The Remington 700 typewriter. VHS cassettes. Phone booths.
These are all things that have been replaced by modern technology. And if history tells us anything, it's that soon more tools, devices and even some jobs will soon become a thing of the past, in large part due to advances in artificial intelligence (AI).
Long-form transcription isn't likely to be one of them.
While technology has certainly improved the process of converting spoken words into written words, it still isn't quite smart enough to do with every day precision.
Sure, phones are smart enough to decipher simple instructions and answer a couple of questions. And there is some software available that does an OK job with voice dictation for documents.
But the task of accurately transcribing long strings of spoken words associated with actual human conversations is still left in the capable hands (ear, minds and eyes) of living, breathing human beings.
And contrary to what you might believe, technological advances take time.
Experts say that the error rate of human transcription of conversational speech is about 4 percent. It's not by any means perfect, but it's not too bad, either. On the other hand, experts surmise that the error rate of all of the best AI systems (Google, IBM and Microsoft combined) trying to transcribe conversational speech would be about 8 percent.
And the best commercially available systems will deliver an error rate closer to 12 percent.
These error rates are better than they were five years ago, but even at their best they are still at least double that of humans. It will be a while before AI is ready to tackle transcription services with absolute precision.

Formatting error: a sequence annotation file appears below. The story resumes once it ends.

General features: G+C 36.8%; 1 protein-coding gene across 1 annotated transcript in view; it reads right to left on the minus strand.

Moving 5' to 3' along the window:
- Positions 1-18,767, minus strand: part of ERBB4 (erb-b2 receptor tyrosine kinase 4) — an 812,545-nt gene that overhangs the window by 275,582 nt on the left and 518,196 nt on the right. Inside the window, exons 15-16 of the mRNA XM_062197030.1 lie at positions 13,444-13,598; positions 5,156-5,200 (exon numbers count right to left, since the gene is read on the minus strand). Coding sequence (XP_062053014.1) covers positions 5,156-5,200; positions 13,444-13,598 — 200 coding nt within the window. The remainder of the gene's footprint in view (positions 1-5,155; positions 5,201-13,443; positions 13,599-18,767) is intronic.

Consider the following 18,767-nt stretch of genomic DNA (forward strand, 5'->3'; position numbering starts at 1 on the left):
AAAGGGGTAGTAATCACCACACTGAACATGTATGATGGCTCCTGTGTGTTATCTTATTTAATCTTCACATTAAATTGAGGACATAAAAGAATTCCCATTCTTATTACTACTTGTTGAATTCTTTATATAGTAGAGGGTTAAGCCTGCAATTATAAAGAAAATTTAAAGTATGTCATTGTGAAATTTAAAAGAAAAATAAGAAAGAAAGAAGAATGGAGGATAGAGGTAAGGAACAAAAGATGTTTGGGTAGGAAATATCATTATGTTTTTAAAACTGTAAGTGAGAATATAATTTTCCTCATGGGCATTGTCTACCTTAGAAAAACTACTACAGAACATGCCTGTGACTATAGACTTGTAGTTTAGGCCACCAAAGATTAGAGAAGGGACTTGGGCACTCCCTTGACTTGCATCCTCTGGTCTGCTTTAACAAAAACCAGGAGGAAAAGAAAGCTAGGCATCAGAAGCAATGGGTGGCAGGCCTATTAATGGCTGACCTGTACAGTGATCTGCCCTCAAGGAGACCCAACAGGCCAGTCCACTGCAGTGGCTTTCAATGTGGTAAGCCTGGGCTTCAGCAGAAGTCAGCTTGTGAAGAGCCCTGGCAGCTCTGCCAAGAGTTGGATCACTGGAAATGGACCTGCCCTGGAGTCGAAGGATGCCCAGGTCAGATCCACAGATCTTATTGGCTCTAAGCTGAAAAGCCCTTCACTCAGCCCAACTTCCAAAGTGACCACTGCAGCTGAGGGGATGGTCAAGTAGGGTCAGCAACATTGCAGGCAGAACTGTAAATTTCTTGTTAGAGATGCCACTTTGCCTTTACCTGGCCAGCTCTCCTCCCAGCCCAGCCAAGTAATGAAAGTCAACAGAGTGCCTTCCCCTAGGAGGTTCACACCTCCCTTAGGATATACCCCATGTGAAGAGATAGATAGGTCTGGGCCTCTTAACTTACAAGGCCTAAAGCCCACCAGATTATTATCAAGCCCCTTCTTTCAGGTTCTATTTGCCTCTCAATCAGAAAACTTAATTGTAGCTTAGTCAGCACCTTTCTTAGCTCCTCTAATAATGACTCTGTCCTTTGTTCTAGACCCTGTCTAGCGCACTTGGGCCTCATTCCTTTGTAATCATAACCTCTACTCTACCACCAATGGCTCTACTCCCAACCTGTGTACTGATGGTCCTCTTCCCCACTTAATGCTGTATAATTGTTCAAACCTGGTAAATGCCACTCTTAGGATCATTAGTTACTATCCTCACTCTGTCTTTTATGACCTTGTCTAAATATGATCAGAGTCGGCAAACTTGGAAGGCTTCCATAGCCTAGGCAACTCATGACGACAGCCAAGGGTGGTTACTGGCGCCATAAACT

A professional and highly trained human being is always going to be better than a computer at understanding the context in which something is being said--the difference between whey and way, deer and dear, through and threw, for example.
At least for now, people are better at focusing on what really matters. And, when they're not sure what was actually being said, they can figure it out by considering other factors, including context.
That's something AI simply isn't able to do ... yet.
Many people talk too fast for computers to keep up with their every word. This means that AI won't work for delivering clear, clean and consistent transcriptions of quick-moving conversations.
And the problem gets even worse when more than one speaker is involved in the conversation.
Some people can't pronounce words properly because they have speech impediments. Some people choose not to pronounce words correctly because they are making a cultural statement, their pronunciations are influenced by family or friends, or they are taking artistic license.
The reason why people mispronounce words doesn't matter as much as the fact that they do it--and AI is not yet capable of identifying the trend or proper word.
For computers, these relatively simply questions can be quite vexing--because conversations can be complicated.
Who is talking, what they are really trying to say and how excited they are is something computers can't quite keep up with in their current conditions. But humans can. Human transcribers understand lively discourse. They can determine who among many participants in the conversation is speaking.
And they can capture the proper emotion of the moment.
Computers can't do this ... yet.
Real intelligence is still the best way to ensure that you are insured against easily avoidable mistakes. Right? Right!